Have fun out there!

Madison River by Dinah DiMeolo

Rise and shine- it’s streamer time. This week’s cool temps paired with the incoming rain later this weekend are prepping the Madison to be in prime streamer fishing condition. Water temperatures are on a slow and steady decline since last week, with average daily temps in the low 60s and dipping into the 50s at night. Flows this week are running 1040 CFS at Varney and 875 CFS at Kirby, just slightly lower than last week. With flows dropping and storms forecasted the next few days, this rain could bump the Madison a little bit and move some fish around, especially in the Madison above Hebgen Lake.

Some solid choices to start off with would be an olive or black Bouface, Sculpzilla, Sparkle Minnow, or the simple yet steadfast Best Fly Ever (BFE). Any of these flies will help you cover ground and find fish, where you can then either change flies or commit to the streamer game. Whether you’re dead drifting, swinging, or stripping, be sure to keep an eye on the tip of your rod and properly manage your line. It’s important to be aware of how high or low your rod tip is, ensuring that your fly is sinking where you want it to, and not swinging up to the surface too early once the current grabs tension. When it all comes together and you feel that antagonizing tug on the swing or strip, you might be stuck chasing that feeling for the rest of the fall.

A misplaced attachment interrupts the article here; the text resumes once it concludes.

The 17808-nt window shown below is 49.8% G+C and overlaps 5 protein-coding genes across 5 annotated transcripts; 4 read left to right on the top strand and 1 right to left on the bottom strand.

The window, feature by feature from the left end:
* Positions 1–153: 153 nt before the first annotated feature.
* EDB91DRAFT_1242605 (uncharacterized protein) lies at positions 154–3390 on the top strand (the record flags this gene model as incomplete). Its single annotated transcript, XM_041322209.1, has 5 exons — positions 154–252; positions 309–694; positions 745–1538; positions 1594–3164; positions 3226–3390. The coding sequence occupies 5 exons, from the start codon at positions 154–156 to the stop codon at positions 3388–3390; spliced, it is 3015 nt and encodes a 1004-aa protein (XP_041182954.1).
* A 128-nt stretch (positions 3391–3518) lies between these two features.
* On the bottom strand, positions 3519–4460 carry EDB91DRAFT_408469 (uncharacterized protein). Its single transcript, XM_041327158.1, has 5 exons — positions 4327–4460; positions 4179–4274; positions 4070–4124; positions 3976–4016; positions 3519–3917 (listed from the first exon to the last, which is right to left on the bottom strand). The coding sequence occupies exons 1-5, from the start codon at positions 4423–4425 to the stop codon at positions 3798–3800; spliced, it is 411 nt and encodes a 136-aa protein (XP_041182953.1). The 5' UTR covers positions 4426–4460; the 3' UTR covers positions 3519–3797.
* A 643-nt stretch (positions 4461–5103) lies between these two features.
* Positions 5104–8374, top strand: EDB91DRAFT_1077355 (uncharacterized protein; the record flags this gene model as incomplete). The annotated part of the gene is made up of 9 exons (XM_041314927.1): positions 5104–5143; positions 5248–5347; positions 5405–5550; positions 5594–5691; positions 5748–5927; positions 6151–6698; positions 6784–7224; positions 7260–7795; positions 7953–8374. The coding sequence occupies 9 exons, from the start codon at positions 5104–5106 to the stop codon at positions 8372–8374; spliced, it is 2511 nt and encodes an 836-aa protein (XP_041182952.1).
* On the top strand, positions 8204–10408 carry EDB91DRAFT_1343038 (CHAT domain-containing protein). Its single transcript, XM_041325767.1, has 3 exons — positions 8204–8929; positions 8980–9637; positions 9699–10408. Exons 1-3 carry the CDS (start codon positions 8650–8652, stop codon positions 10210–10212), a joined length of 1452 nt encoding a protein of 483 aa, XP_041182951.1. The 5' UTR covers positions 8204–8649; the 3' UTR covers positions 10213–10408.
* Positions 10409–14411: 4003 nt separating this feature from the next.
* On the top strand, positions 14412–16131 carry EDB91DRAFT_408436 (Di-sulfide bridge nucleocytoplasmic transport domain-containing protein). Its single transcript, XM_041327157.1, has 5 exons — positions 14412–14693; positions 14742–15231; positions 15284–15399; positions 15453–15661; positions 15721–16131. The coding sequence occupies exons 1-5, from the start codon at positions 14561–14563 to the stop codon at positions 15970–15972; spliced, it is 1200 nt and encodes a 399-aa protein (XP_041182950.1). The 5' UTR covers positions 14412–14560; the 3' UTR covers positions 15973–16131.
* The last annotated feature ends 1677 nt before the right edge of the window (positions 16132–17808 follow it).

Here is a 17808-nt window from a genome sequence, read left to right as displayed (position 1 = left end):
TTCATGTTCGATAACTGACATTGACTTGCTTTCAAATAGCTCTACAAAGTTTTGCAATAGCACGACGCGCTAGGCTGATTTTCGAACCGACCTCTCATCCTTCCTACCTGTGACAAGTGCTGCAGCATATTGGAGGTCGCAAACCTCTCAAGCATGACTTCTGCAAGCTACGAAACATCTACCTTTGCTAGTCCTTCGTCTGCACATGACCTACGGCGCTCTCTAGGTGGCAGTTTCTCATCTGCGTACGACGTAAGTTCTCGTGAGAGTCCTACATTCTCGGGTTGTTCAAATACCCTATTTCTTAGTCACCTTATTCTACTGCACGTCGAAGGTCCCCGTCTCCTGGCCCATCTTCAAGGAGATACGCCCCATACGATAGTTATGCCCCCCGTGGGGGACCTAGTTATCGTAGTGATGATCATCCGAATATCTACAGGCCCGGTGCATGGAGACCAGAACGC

If you’re not too interested in fishing streamers, we expect to see Blue Wing Olives starting to hatch out on the Madison. Juju Baetis, Flashback Pheasant Tails or Olive Bullet Quills (#16-18) are all great Baetis imitations you can rely on nymphing to subsurface eaters. Either cover water with a deeper nymph rig to search for fish, or try your hand at sight nymphing. Same as mentioned earlier, mornings might be your time to shine as these cooler days keep coming and going. Pay attention to the overnight temps as well, if it’s super cold in the morning, the bite might start a little later in the day and push off the BWO hatch. Watch for fish to rise in the slicks anytime from 11am until 3pm; then promptly switch to your trusty BWO pattern of choice (we like the Purple Haze and Jojo’s BWO). For nymphs, I would be rigging a Baetis pattern below a heavier tungsten bead head like a Jig Duracell, Prince of UV Black, or Spanish Bullet Quill (#14- #16). Bundle up, pack a rain jacket, and keep getting after these fall fish.